About two or so years ago, I had created a worldcat list with reading material relating to Molinism. Some of the material counters it; some of it might touch on it accidentally as it were. I’ve been working through the list but with some recent additions, I think it’s at a point where I can share the contents for your own benefit. I’ve put them in publishing order but I personally started with the translation of Molina’s Concordia. Bold, as on other lists, means I’ve read it and crossed it off the list. Feel free to make suggestions. Also make sure to follow the reading list on worldcat since any updates are most likely to happen there than here.
“A person can receive nothing unless it is given to him from heaven.” (John 3:27)
John repeats a point that Christ actually makes in the discussion with Nicodemus recorded in the same chapter (John 3). The story is well known. Jesus has been doing (and saying) some pretty impressive things. He comes to Jesus by night, because he was a Pharisee of the Sanhedrin after all, and wonders how it is possible that Jesus is doing this work.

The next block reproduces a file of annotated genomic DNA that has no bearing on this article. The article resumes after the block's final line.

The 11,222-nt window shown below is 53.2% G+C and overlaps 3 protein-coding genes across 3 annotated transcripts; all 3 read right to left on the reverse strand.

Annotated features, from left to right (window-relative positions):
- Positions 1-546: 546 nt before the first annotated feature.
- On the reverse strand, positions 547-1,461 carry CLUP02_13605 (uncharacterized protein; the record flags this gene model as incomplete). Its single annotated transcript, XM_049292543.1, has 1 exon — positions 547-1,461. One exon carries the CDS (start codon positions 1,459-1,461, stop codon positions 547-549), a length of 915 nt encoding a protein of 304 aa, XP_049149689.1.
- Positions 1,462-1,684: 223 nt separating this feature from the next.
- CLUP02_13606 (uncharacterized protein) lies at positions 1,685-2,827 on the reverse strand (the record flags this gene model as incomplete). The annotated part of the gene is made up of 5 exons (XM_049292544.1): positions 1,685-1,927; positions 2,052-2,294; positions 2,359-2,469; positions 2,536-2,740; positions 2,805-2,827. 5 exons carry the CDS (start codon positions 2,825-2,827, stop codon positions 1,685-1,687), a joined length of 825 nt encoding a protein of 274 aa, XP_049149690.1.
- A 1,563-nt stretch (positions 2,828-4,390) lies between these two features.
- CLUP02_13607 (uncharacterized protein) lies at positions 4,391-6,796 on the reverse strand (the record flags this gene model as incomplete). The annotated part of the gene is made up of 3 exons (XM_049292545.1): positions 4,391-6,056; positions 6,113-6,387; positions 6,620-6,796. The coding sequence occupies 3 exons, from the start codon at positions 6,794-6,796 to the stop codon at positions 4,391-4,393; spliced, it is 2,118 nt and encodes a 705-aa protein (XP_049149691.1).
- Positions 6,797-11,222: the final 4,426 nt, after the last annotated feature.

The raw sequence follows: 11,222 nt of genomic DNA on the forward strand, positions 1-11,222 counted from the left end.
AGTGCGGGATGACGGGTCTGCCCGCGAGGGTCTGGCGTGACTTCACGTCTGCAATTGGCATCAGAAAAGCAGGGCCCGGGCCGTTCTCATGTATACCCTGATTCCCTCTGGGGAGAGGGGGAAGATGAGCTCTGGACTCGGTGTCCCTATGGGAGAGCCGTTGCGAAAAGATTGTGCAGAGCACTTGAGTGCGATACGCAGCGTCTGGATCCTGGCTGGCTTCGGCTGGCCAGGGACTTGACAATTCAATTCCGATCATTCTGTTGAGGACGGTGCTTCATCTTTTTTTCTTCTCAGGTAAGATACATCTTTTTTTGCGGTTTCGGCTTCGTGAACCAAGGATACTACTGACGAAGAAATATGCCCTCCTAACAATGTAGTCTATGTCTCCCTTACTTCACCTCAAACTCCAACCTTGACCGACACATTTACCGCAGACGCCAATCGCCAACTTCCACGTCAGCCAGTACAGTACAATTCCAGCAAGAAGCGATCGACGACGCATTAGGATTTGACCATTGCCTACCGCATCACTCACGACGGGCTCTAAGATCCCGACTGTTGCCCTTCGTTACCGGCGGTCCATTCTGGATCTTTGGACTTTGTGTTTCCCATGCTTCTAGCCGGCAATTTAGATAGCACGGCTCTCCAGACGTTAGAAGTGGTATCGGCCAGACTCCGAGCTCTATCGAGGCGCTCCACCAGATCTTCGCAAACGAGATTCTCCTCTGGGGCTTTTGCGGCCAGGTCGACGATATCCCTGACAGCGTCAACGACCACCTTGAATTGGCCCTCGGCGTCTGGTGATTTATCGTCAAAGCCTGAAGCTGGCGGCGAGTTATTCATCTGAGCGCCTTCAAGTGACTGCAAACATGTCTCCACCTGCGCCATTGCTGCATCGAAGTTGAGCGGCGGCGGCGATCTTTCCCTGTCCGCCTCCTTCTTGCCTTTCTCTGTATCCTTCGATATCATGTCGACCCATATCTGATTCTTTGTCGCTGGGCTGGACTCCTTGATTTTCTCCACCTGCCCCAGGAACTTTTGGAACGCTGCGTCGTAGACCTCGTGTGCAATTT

It is the similar question that John’s disciples asked him: how is it possible that Jesus is allowed to do this work?
Due to their opponents embracing a faulty anthropology, Evangelicals have often been accused of having a Docetic view of Scritpure. “Come now! Scripture is a human book,” their opponents say “and that necessitates error—not only because humans are sinful (a minor point) but because humans are finite and necessarily make mistakes!”
An obvious fallacious conflation of categories: why conflate bad breath and miscalculations with affirming erroneous beliefs—indeed, even morally wrong beliefs (which they may use examples as slavery, monarchism or patriarchies)?
Yet, this question about the ontology of a human as it relates to a human product cannot be so easily brushed away when one approaches the letter to the Hebrews. The author looks beyond the human author to establish all his arguments—and this refutes the Nestorian(1), or even Kenotic Arian(2), view of Scripture.
Barring my faulty memory (and if I’m not lazy) I want to post prayers on Monday from all over Church History and then throughout the modern day, and then my own. This one comes from the Catholic Church regarding Trinity Sunday.
Every now and then, on a Friday, I’ll step into the deep waters of Philosophy, ramble on some idea and maybe even interact with something I might be reading. Most of the time, a real philosopher could probably read my drivel and speak into it offering a corrective—but for now I’ll speak from ignorance. After all, it is Friday; what better way to have fun than with philosophy. In this post I’ll answer the question “Is God Timeless?” in under 700 words. Heh.